Friday, February 12, 2010

Tonight's Movie: The Virginian (1946)

THE VIRGINIAN, starring Joel McCrea in the title role, is one of several film or TV versions of Owen Wister's famous Western novel. It had previously been filmed in 1929 with Gary Cooper and Walter Brennan, and it was also the inspiration for the long-running '60s TV series, although for the most part the series just borrowed the characters' names. There were also silent film versions in 1914 and 1923.

The Cooper version, which I've not yet seen, is perhaps the most highly regarded telling of this story, but this 1946 Paramount film has its pleasures, starting with gorgeous Technicolor. Most of the exterior scenes were shot on various movie ranches in Southern California, which gives the film a nice authentic, outdoorsy feel; a few of the scenes are so crisp and clear, with breezes rifling the actors' hair, that it almost feels it would be possible to reach through the screen and touch the actors. I remember experiencing a similar reaction when watching 1945's SAN ANTONIO last fall.

There are a few back projection scenes, notably in the big cattle rustling sequence, but they're kept to a minimum.

Joel McCrea might have been a bit old for the title role, but since I'm a big McCrea fan I'm not complaining. He's fine, as always, as the honorable cowboy who deals with evil even when it would be easier to walk away. The final sequence was in some ways echoed years later in HIGH NOON (1952).

Barbara Britton plays Molly Wood, the Eastern teacher who initially resists her attraction to the nameless cowboy; Britton's portrayal could be a bit more sympathetic at times, but she looks lovely in the aforementioned Technicolor.

Brian Donlevy and Sonny Tufts round out the lead roles as the evil Trampas and cowboy-gone-bad Steve. Donlevy looks like a Western-style Darth Vader, always decked from head to toe in black, including black gloves. Those who have only seen the TV version might be a bit startled to learn that Trampas and Steve were bad guys!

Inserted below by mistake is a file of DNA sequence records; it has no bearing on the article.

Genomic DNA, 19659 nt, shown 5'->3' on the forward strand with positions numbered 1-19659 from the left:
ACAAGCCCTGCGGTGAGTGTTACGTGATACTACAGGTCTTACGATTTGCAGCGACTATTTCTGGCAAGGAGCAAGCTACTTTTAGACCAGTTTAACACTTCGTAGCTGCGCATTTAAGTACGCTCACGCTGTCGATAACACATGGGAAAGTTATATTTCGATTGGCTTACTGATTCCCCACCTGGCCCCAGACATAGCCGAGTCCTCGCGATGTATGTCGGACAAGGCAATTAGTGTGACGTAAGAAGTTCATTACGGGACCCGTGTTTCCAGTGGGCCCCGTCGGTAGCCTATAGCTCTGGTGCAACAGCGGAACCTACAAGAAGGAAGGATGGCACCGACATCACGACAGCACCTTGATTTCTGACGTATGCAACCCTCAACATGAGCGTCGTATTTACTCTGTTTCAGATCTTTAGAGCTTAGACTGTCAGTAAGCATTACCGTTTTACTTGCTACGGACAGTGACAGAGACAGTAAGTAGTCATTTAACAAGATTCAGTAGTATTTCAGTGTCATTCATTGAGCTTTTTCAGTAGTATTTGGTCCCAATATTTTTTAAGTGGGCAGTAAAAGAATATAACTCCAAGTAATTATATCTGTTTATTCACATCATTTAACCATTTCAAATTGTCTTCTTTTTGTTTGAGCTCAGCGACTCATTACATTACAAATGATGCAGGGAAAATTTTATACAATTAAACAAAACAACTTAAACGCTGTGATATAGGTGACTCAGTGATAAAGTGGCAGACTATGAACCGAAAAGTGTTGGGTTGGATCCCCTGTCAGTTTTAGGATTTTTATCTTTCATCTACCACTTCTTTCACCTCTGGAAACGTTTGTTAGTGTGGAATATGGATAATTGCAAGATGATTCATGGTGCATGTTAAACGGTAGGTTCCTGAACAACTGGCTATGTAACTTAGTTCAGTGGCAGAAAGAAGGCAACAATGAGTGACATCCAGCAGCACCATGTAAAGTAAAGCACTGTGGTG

Favorite character actors appearing in the film include Fay Bainter, Tom Tully, and Henry O'Neill. William Frawley, Minor Watson, and Nana Bryant are also in the cast. Look for Ann Carter from THE CURSE OF THE CAT PEOPLE (1944) as a schoolgirl.

The screenplay seems a bit truncated, with references to events which were either left on the cutting-room floor or simply not filmed for the sake of a faster pace. The movie comes to a screeching halt at the end; even another half a minute or so of a happy ending would have been appreciated. This is a movie where a few more minutes of story-telling would definitely have been a good thing.

I haven't read the book in years, but it was a favorite of mine when I was a teenager. I recommend checking it out, as it's a good read and it's quite interesting to compare Wister's original story with the Hollywood versions.

This film was directed by Stuart Gilmore. The beautiful Technicolor photography was by Harry Hallenberger. Barbara Britton's colorful dresses were designed by longtime Paramount designer Edith Head.

THE VIRGINIAN was released on video as part of the Universal Western Collection. (Universal acquired the rights to certain Paramount films, hence this film's inclusion in a Universal series.) It's a very nice print, and the trailer is included on the tape. I don't believe this film has ever had a DVD release.

THE VIRGINIAN is a fairly traditional Saturday matinee style Western which provides enjoyable entertainment.

2012 Update: THE VIRGINIAN is now available in two different DVD editions. It can be purchased as part of the Joel McCrea Westerns Collection from the TCM Vault Collection, and it's also available as a single title in the Universal Vault Collection sold exclusively by Amazon.

Update: THE VIRGINIAN is now also available in a 10-film Westerns collection which is a great value.

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